The Blog

Virtual Reality: The Gifts We have For Aleppo

On a microscopic level, I introduce Darren Emerson, the innovative Director, Filmmaker and founder of VR City, who simulated a 360° virtual reality film named, 'Invisible' depicting life in the detention UK immigrant system, "through the true voices of peoples experiences".

According to sources in Aleppo a third convoy was being prepared to depart on Thursday, the total number reaching over 4000 evacuees, only 5% of the estimated 80,000 to leave. Whilst a gruesome and bloody genocide ensues, to which we continue to painfully bare witness to, on Twitter, #Youth4Aleppo held a demonstration at 10 downing street, in London earlier this week, I was hopeful. In a matter of hours of organising, hundreds of activists were pulled together. Around 9pm in the winter darkness, over a thousand humans gathered outside the Syrian embassy for the second demonstration on the same night. To hear footage from reporter and film-maker Bilal Abdul Kareem, a courageous voice and drive for listeners globally from Aleppo, the message was light. He called out:

"if Aleppo is important to you, then you have to understand Aleppo is happening all over Syria, if you want to make a difference, women and men are dying under missiles every single day and you have to be willing to say enough is enough and rally your leaders", calling protestors to,"be engaged, be active, if you don't you will fall into the narrative".

On a microscopic level, I introduce Darren Emerson, the innovative Director, Filmmaker and founder of VR City, who simulated a 360° virtual reality film named, 'Invisible' depicting life in the detention UK immigrant system: "through the true voices of peoples experiences". The film can be seen via headsets that, "you can't turn away from", for audiences to experience and momentarily feel what it is to be deported in today's world, transported through 360° surround visuals generated by glare and head movement.

With the nature of the UK Immigration detention centres, likened to high-security prisons, they are positioned in hidden locations, with limited access "you would not find it unless you were looking". The film which will be posted on the New York Times app this Monday 19th December, features three parts: coming to the UK claiming asylum, lack of information on what will happen as they sit behind bars with no access to internet, and the self-harm and suicide from mental scars of being held for an indefinite amount of time.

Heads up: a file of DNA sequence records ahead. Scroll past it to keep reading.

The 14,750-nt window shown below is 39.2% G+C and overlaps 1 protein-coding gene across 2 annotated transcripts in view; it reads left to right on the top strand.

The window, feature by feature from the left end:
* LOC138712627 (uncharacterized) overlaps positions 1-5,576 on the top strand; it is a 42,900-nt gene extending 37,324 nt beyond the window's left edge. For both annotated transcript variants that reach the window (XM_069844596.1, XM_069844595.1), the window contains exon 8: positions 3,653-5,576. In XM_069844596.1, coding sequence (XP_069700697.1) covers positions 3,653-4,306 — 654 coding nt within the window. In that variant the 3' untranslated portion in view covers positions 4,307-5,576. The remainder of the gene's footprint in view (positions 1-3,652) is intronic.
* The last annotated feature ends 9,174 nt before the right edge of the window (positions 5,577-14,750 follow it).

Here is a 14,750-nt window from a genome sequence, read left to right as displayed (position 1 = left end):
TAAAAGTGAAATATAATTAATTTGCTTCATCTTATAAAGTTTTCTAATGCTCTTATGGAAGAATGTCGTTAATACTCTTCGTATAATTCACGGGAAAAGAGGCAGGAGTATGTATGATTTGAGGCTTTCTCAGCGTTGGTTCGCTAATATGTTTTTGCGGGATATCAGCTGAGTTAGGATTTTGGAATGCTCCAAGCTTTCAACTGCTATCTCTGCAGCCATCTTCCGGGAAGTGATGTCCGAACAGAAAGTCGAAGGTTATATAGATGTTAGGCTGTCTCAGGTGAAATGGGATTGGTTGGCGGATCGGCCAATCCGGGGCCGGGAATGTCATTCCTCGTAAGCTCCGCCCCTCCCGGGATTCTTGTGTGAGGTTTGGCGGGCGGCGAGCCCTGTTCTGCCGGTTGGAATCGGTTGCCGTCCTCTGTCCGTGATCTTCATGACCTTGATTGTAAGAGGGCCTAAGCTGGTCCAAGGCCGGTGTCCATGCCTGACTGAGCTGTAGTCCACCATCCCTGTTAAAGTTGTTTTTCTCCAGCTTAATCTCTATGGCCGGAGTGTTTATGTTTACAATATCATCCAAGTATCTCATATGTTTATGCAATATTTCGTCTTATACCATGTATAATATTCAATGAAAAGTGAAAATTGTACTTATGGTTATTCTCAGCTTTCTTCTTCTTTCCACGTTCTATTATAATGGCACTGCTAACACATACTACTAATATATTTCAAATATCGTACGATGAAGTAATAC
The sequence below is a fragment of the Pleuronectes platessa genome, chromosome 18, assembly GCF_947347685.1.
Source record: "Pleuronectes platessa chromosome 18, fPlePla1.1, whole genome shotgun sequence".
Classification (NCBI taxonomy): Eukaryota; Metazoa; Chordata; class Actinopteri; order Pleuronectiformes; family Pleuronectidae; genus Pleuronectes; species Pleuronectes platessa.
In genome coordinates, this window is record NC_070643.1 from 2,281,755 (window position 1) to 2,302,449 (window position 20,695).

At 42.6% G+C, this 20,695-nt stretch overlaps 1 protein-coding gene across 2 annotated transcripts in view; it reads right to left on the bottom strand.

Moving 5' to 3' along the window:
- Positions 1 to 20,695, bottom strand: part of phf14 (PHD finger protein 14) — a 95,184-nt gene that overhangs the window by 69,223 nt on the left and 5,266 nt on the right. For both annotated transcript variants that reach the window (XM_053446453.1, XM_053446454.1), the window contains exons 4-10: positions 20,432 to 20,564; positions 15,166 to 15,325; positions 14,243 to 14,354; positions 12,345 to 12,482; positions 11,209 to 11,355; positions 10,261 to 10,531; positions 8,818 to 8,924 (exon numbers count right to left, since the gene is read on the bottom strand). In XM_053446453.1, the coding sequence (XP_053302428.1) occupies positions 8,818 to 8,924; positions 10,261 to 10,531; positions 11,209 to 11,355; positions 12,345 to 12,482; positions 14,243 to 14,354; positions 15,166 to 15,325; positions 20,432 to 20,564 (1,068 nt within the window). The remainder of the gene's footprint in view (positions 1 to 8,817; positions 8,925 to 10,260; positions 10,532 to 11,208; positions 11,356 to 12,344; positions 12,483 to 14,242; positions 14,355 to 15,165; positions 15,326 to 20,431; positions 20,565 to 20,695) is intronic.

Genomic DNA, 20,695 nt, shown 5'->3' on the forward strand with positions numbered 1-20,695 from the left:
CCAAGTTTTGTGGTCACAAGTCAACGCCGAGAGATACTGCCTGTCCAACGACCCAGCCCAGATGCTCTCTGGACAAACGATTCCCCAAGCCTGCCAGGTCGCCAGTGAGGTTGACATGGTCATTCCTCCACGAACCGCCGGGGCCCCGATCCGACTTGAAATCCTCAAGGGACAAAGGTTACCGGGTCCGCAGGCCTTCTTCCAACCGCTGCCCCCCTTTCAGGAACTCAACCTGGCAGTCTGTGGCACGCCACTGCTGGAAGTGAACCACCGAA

Darren comments: "people easily make distinctions between good and bad immigrants, they may leave the detention centres eventually but the centre never leaves them."

Unfortunately, this heinous narrative has circulated around our media spheres, for far too long. Tainting the name of Syrian asylum seekers finding an alternative to the horrors they face at home. Contributing to the apathy felt in the west today, generated by monstrous images of denied refugees.

Darren recalls: "there was a great part at the end of the film where a small protest takes place, some people present felt proud and empowered whilst others felt saddened by how small the group protesting was,"

An accurate representation of the split in consensus here. He says: "awareness through film, will create more public pressure". Where virtual reality is a "slightly different language of story-telling, immersed in something that feels quite metaphysical, you connect in a way you wouldn't get to through normal mediums."

To reiterate, there are already many articles and informative pieces, outlining what we can do here in the west, specifically the UK. Which if everyone committed to, would undeniably be difficult to ignore. Fatima an activist and student based in London who attended the protest on Tuesday said on Twitter:

"I believe everyone is capable of doing something, but we convince ourselves that it's in the hands of the international community, despite the fact that they have failed Syria over and over again".

In humanity, there is a simple but powerful rule, It takes one intrepid individual to change a point of view and bring about a new idea, it takes one more individual to join that person to create a movement, a couple more and you have a revolution. Each of us in our own unique, creative, numerical, sporting, theatrical, medicinal, astrophysical way can help with talent and ideas. We are lead to remember the timeless quote, 'I alone cannot change the world, but I can cast a stone across the waters to create many ripples'. Ranya Alakraa a Syrian activist based in London said:

"we mustn't let people forget like we forgot the Houla massacre or the chemical attacks in Ghouta".

Spending an extra hour breaking down the political complexities of the region that politicians will have you confused about. Admitting to not knowing much to welcome more knowledge, research to eradicate doubts and donate more to charities involved like The White Helmets and Hand in Hand for Syria. Petitioning, working to diminish hesitancy, and working on personal apathy. Bilal Abdul Kareem on his Twitter calls out via video to us, after intense shelling resumed in Aleppo on Tuesday, "It appears when people are disengaged the sounds of war are stoked again. I need for everybody to retweet it as much as you can, everybody must stay engaged get educated". There will be another demonstration held for Aleppo this Saturday in London 17th December 2016 marching from Marble Arch, Hyde park from 12.30 - 16.30. We are all accountable for what we will do, it starts with intention, and an overdue conversation we must each have with ourselves.

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